Water is in short supply.

Millions of people lack access to a reliable source of pure, drinkable water. More than 2 billion people don’t have good sanitation. It has been reported that by the year 2050, the demand for water may grow by as much as 55 percent.
Water has been described as the “new oil” of the 21st century — a natural resource with a finite supply and subject to a steadily increasing demand.

It’s not just the quantity of water that’s at issue. The United Nations’ Food and Agriculture Organization has estimated that less than 1 percent of Earth’s total water supply is available for drinking. Some water exists as ice, or salt water, or water vapor in the atmosphere. Some of the supply is contaminated by chemicals, industrial waste, algae or bacteria.

According to the Intergovernmental Panel on Climate Change, as of 2014, 80 percent of the world’s population, suffers threats to “water security.” The IPCC says 768 million people do not have access to a safe, reliable source of water.

The increase in the world’s population adds to the demand for drinking water but also for food and energy production. Farmers need water to grow food. Energy industries use cooling water for power plants and to extract oil and natural gas from underground.

Most methods of pumping and treating water need energy too. Some water treatment technologies, such as reverse osmosis for desalination are extremely energy intensive: it takes more energy to make seawater drinkable than to pump groundwater or purify wastewater for drinking. If surface water is available, it’s the easiest and most energy-effective source to tap, but it’s also the most likely to be seriously polluted.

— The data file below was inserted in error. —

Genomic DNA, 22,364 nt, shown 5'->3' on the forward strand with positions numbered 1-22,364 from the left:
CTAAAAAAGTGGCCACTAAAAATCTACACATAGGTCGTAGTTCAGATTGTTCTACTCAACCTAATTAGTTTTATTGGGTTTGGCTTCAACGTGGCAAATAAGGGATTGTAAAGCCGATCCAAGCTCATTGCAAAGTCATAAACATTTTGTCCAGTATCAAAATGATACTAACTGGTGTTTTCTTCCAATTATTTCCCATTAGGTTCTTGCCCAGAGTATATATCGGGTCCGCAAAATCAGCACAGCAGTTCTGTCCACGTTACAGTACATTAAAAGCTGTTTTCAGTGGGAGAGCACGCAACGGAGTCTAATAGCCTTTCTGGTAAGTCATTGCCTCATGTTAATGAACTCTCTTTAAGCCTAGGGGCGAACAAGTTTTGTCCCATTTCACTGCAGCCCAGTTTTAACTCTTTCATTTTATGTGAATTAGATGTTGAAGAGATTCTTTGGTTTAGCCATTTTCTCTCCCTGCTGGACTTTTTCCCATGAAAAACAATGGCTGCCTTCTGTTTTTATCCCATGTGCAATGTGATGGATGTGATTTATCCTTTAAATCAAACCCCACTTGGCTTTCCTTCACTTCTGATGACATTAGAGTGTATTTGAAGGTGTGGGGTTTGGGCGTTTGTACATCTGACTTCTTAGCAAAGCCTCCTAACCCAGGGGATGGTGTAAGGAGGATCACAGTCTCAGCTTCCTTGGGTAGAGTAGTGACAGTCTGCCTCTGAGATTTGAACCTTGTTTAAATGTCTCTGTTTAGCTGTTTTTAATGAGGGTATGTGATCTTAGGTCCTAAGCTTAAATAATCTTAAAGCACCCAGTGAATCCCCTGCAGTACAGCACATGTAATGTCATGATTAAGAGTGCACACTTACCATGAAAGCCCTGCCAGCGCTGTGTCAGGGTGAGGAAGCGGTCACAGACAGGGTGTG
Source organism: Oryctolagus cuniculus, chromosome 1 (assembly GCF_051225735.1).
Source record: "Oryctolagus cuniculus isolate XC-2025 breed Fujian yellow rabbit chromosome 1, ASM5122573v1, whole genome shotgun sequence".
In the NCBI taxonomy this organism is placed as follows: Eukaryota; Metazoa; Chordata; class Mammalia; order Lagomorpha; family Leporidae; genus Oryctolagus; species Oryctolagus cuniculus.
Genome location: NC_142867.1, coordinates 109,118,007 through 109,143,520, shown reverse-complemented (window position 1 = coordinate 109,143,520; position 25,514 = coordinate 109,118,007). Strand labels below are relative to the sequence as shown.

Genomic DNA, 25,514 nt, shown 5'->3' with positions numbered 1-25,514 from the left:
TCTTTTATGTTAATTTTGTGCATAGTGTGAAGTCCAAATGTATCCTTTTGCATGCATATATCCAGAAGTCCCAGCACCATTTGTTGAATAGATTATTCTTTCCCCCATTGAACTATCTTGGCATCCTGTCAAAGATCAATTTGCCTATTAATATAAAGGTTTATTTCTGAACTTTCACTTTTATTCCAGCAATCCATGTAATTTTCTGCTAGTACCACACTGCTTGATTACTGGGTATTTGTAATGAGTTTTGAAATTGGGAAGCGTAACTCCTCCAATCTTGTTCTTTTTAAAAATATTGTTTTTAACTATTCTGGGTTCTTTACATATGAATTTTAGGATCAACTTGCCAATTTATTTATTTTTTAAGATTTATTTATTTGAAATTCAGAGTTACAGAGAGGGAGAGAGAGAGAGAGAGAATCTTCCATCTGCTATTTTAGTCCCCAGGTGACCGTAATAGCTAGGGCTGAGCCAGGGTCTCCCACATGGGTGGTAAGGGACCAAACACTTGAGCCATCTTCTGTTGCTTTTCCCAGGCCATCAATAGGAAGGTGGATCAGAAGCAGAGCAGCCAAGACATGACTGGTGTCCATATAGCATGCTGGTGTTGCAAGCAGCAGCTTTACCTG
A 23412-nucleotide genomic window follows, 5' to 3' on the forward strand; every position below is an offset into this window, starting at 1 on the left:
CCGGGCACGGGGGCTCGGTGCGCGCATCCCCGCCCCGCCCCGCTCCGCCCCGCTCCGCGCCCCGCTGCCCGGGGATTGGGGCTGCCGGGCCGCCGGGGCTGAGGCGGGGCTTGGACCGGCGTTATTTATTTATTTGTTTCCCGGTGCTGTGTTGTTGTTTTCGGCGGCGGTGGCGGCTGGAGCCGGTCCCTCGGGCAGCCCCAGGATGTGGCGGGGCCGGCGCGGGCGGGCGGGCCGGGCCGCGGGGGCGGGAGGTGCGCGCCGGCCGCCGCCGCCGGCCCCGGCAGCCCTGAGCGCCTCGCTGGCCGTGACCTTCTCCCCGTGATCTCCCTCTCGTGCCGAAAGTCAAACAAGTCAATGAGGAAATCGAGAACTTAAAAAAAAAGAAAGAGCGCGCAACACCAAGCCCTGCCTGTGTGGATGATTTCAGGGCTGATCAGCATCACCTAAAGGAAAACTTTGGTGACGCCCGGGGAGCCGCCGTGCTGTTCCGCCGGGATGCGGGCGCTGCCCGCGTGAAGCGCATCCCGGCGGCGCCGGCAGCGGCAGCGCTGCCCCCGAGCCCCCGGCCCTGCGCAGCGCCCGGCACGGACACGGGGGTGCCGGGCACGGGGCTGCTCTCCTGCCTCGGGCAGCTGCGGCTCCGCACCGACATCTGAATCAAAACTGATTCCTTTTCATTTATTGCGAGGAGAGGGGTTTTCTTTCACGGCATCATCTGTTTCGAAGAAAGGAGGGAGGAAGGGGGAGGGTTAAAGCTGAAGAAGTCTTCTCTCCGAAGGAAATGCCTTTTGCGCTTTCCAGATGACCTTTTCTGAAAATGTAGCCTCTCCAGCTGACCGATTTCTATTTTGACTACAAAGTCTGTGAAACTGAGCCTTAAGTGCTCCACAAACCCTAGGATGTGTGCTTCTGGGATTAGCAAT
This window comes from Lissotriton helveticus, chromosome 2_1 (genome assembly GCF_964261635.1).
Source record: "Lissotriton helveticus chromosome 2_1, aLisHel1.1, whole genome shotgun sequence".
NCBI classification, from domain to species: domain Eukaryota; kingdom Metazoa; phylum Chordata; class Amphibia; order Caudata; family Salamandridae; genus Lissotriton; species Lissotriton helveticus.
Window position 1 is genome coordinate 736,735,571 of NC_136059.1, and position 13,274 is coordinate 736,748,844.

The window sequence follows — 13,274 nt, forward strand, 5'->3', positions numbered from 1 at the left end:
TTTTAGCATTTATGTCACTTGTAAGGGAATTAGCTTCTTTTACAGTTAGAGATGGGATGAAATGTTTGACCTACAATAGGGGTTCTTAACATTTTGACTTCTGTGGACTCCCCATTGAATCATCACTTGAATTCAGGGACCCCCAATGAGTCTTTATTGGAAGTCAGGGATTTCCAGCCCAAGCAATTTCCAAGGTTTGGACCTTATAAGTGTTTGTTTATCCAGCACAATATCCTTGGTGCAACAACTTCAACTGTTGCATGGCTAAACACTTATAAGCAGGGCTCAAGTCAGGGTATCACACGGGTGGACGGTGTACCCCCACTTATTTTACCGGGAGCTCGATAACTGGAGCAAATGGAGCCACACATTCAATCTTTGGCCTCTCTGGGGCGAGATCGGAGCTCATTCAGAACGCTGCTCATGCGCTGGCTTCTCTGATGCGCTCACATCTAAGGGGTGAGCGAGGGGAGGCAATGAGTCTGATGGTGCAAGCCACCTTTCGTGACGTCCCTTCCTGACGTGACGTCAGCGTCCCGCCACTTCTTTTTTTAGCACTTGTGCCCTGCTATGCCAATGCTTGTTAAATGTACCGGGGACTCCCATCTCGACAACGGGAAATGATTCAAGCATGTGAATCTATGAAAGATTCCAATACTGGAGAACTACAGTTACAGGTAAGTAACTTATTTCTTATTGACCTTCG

Most methods of pumping and treating water need energy too. Some water treatment technologies, such as reverse osmosis for desalination are extremely energy intensive: it takes more energy to make seawater drinkable than to pump groundwater or purify wastewater for drinking. If surface water is available, it’s the easiest and most energy-effective source to tap, but it’s also the most likely to be seriously polluted.

Lack of access to clean water can lead to international conflict, which has already occurred in drought stricken regions around the world. The lack of clean water also increases food and energy costs. The potential warming effects of climate change will only intensify the problems as this century advances.

The 2014 United Nations World Water Development Report lists the Middle East and much of North Africa as facing an absolute scarcity of water. India’s water supply is listed as “stressed” and much of Southeast Asia and Western Europe is “vulnerable.” The report notes that water quality plays a big role in determining water scarcity. A country with ample water can still suffer scarcity if the supply is salt water or heavily polluted.

Adequate water supplies are also a health issue. If water is in short supply, it’s harder for people to keep themselves and their family clean. That makes them more vulnerable to disease. The CDC estimates that more than 800,000 young children die from diarrhea every year. That is nearly two children every minute, of every day.

Unsafe drinking water and lack of water for hygiene contribute to 88 percent of diarrhea-related deaths worldwide. Other diseases related to water and lack of hygiene include cholera, guinea worm disease, buruli ulcers, trachoma and schistosomiasis